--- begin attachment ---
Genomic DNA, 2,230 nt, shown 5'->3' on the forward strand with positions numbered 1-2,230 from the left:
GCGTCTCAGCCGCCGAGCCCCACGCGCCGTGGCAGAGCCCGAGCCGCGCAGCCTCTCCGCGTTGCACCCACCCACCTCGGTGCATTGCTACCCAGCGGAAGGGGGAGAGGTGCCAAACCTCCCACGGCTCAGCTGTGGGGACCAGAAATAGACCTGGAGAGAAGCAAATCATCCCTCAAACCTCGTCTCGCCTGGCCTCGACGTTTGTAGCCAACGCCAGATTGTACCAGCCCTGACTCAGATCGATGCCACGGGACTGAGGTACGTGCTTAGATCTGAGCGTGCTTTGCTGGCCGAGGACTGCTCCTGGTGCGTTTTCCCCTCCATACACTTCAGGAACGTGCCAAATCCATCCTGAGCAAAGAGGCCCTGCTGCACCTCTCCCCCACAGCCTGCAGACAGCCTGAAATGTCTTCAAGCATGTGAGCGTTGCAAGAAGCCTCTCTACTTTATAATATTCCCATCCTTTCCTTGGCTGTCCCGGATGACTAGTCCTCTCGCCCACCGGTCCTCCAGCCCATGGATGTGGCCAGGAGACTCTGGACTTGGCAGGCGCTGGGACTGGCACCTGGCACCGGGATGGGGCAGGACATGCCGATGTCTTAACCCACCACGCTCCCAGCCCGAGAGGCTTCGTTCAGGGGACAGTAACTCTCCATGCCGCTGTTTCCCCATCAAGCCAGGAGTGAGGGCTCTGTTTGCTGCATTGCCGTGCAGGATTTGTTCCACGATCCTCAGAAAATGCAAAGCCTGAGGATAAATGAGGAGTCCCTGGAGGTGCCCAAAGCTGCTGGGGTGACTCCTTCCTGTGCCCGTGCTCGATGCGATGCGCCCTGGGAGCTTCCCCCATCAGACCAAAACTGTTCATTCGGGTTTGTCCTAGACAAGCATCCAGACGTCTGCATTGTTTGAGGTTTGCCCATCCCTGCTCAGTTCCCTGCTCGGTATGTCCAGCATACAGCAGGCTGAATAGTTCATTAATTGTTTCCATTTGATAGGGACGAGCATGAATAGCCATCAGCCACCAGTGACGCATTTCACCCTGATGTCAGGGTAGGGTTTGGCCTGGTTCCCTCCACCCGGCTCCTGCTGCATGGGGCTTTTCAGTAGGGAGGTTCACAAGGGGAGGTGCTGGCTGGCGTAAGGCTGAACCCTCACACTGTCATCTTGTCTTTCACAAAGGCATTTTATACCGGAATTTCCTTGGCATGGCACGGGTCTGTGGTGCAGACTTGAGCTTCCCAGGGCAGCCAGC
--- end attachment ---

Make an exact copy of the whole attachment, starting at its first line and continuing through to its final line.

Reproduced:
Genomic DNA, 2,230 nt, shown 5'->3' on the forward strand with positions numbered 1-2,230 from the left:
GCGTCTCAGCCGCCGAGCCCCACGCGCCGTGGCAGAGCCCGAGCCGCGCAGCCTCTCCGCGTTGCACCCACCCACCTCGGTGCATTGCTACCCAGCGGAAGGGGGAGAGGTGCCAAACCTCCCACGGCTCAGCTGTGGGGACCAGAAATAGACCTGGAGAGAAGCAAATCATCCCTCAAACCTCGTCTCGCCTGGCCTCGACGTTTGTAGCCAACGCCAGATTGTACCAGCCCTGACTCAGATCGATGCCACGGGACTGAGGTACGTGCTTAGATCTGAGCGTGCTTTGCTGGCCGAGGACTGCTCCTGGTGCGTTTTCCCCTCCATACACTTCAGGAACGTGCCAAATCCATCCTGAGCAAAGAGGCCCTGCTGCACCTCTCCCCCACAGCCTGCAGACAGCCTGAAATGTCTTCAAGCATGTGAGCGTTGCAAGAAGCCTCTCTACTTTATAATATTCCCATCCTTTCCTTGGCTGTCCCGGATGACTAGTCCTCTCGCCCACCGGTCCTCCAGCCCATGGATGTGGCCAGGAGACTCTGGACTTGGCAGGCGCTGGGACTGGCACCTGGCACCGGGATGGGGCAGGACATGCCGATGTCTTAACCCACCACGCTCCCAGCCCGAGAGGCTTCGTTCAGGGGACAGTAACTCTCCATGCCGCTGTTTCCCCATCAAGCCAGGAGTGAGGGCTCTGTTTGCTGCATTGCCGTGCAGGATTTGTTCCACGATCCTCAGAAAATGCAAAGCCTGAGGATAAATGAGGAGTCCCTGGAGGTGCCCAAAGCTGCTGGGGTGACTCCTTCCTGTGCCCGTGCTCGATGCGATGCGCCCTGGGAGCTTCCCCCATCAGACCAAAACTGTTCATTCGGGTTTGTCCTAGACAAGCATCCAGACGTCTGCATTGTTTGAGGTTTGCCCATCCCTGCTCAGTTCCCTGCTCGGTATGTCCAGCATACAGCAGGCTGAATAGTTCATTAATTGTTTCCATTTGATAGGGACGAGCATGAATAGCCATCAGCCACCAGTGACGCATTTCACCCTGATGTCAGGGTAGGGTTTGGCCTGGTTCCCTCCACCCGGCTCCTGCTGCATGGGGCTTTTCAGTAGGGAGGTTCACAAGGGGAGGTGCTGGCTGGCGTAAGGCTGAACCCTCACACTGTCATCTTGTCTTTCACAAAGGCATTTTATACCGGAATTTCCTTGGCATGGCACGGGTCTGTGGTGCAGACTTGAGCTTCCCAGGGCAGCCAGC